Last year was a roller coaster. In the world of Austin real estate, it started in March with uncertainty breeding sheer and utter dread. “What’s going to happen to the market? Is there going to be a crash? Should I hide my toilet paper when selling my house?”
Then, the power of the National Association of Realtors‘ lobbyist group (one of the strongest in the country) helped get the government to designate real estate as an “essential business.”
This allowance led to a strong feeling of relief inside the industry, along with some quiet confusion. “How essential is it for me to be going into strangers’ houses, right now?”
The reality of our situation then came to light.
As we all had to shelter in place, people started putting greater value on a place to call home. At this same time, people became more averse to selling — who wanted strangers in their home during a pandemic?!
At the end of it, all 15,138 were sold. And the average sales price rose by 14% from the prior year. Now, with 2020 in the rearview, let’s take a look at the most remarkable sales from the last year.
Most Expensive: $9,450,000 (list price)
4104 Shimmering Cv 78731 takes the prize of being Austin’s most expensive home sold in 2020. This house boasts 7,775 square feet on 0.7acres with an infinity pool, all sitting right on Lake Austin. Drool-worthy photos are still available here: Listing Details
Least Expensive: $75,000 (list price)
8817 Merion Cir 78754 did its part to help keep Austin affordable. This listing was a probate sale, and no photographs of the inside were available. Nonetheless, buying 1,332 sqft in Austin for less than $100k is nothing short of a 2020 miracle.
Longest Time to Sell: 1,144 days on market
6310 Felix Ave 78741 took over 3 years to sell! This 1/4 acre property in Montopolis was originally listed for “dirt value”. That said, rumor has it that the property was purchased with intentions of renovating the 1,296 square foot home that sits on it.
Shortest Time to Sell: 0 days on market
In this category, we have a 723-way tie. Yup, 723 properties in Austin went under contract the day they hit the market. That isn’t even the most remarkable number around DOM (days on market). 7,310 of the 15,138 homes sold in 2020 went under contract in less than a week. Roughly half the homes in Austin were under contract in 7 days or less last year. When you hear about “how crazy the market is”, this is what we are talking about.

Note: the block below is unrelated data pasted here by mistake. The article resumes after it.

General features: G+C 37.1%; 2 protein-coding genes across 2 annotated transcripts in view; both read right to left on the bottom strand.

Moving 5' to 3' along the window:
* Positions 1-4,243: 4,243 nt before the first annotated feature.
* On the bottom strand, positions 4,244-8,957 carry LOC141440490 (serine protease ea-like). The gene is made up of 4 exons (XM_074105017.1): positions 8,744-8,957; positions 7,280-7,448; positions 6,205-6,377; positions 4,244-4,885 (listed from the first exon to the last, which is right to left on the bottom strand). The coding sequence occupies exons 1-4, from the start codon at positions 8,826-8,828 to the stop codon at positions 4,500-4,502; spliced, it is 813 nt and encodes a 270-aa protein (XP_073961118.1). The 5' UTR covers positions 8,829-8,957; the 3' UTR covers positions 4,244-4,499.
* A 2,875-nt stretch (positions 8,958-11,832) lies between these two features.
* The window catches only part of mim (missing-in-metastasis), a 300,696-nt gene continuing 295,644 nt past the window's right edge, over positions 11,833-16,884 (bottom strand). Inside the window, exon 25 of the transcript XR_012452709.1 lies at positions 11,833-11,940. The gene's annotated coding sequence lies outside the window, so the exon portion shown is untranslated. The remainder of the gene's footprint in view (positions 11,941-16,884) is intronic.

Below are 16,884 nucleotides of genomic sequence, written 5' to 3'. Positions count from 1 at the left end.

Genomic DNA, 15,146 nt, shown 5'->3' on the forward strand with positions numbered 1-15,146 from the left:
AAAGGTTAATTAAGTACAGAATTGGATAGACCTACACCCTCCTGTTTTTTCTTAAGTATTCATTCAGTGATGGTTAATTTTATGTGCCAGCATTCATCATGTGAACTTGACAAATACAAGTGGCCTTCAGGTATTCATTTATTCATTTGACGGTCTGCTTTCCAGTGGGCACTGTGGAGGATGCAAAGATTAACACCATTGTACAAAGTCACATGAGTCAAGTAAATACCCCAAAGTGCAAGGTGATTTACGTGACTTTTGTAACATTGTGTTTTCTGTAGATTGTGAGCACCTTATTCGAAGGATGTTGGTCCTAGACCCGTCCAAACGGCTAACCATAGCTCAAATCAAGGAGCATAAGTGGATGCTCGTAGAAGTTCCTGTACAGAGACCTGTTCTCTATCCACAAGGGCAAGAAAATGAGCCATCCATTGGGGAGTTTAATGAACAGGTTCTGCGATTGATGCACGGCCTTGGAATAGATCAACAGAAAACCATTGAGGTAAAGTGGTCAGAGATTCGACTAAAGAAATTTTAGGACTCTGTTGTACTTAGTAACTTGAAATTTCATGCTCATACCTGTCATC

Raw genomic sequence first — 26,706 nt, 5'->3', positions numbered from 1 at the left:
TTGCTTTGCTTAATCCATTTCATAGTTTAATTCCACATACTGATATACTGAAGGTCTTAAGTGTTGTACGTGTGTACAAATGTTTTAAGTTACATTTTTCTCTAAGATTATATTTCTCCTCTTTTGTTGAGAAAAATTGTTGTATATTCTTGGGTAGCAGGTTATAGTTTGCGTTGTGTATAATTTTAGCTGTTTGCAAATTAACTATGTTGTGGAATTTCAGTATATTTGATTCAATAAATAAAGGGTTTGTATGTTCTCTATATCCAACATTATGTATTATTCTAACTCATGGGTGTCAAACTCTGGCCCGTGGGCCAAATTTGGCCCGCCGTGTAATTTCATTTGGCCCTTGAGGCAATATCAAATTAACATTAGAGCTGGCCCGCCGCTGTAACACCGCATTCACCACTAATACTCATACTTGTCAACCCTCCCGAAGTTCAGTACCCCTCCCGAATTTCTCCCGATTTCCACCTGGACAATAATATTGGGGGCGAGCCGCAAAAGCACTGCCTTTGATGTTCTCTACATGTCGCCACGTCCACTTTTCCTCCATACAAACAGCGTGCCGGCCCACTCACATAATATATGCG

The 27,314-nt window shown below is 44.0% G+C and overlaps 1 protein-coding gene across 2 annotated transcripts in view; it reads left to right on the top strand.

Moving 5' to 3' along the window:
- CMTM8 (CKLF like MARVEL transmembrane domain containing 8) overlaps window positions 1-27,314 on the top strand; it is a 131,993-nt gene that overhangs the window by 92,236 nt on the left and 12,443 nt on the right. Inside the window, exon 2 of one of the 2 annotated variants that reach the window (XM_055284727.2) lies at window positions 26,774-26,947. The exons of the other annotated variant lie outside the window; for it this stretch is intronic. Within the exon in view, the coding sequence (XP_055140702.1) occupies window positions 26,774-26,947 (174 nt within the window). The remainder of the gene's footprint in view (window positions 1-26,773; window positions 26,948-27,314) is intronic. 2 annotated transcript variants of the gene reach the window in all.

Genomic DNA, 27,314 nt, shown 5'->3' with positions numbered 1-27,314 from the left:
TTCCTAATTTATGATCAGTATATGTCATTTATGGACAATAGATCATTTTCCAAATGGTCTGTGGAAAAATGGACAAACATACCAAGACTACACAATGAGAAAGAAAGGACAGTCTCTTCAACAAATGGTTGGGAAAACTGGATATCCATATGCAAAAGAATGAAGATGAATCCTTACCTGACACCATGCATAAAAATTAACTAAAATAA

Largest House: 15,842 sqft
1509 Palomino Ridge Dr 78733 is a beast of a house. If you are like me, you wonder what the hell you do with all that space. Well, you have an indoor basketball court, 5-car garage, 2-story library, game room, movie theatre and 2-bedroom guest apartment. That, or you put 52 of the smallest houses of Austin inside it.
Smallest House: 300 sqft
1111 W 10th St #101 is not actually a house, but a condo nestled in Tarrytown. This place is truly for the ultra-minimalist: that, or more likely, someone hoping to quietly set up a short-term rental. Either way, at $189,000, it was definitely the most affordable property for sale in Tarrytown last year.
Largest Yard: 25 acres
00 Rim Rock Trl 78737 is halfway to Dripping Springs, but still technically in Austin. With $1.3MM you could have purchased 25 acres and a 2,666 sqft cabin ready for a remodel. This property spent 135 days on the market before it found its new owner.
Smallest Yard: 🤷♂️
There are way too many condominiums with no yard. And agents are pretty bad about recording accurate data. As far as I can tell, it is a 1,624-way tie for yardless homes in Austin.
Highest Price per Sqft: $1,859
2804 Rivercrest Dr 78746 was the most expensive house per square foot sold last year. How does a 1,826 sqft house built in 1965 sell for $3,395,000? When it has 0.3 acres sitting on Lake Austin.
Smallest Price per Sqft: $56
8817 Merion Cir 78754 makes the list twice this year! Not only was it the least expensive overall, but it was also the least expensive per square foot.
So there you have it – the extremes of Austin’s 2020 real estate market.
At the Scruggs Group, we maintain an independent copy of Austin’s MLS data. Most of the time, we use this data to give our clients an edge in the market. The rest of the time, we get to write posts like this.
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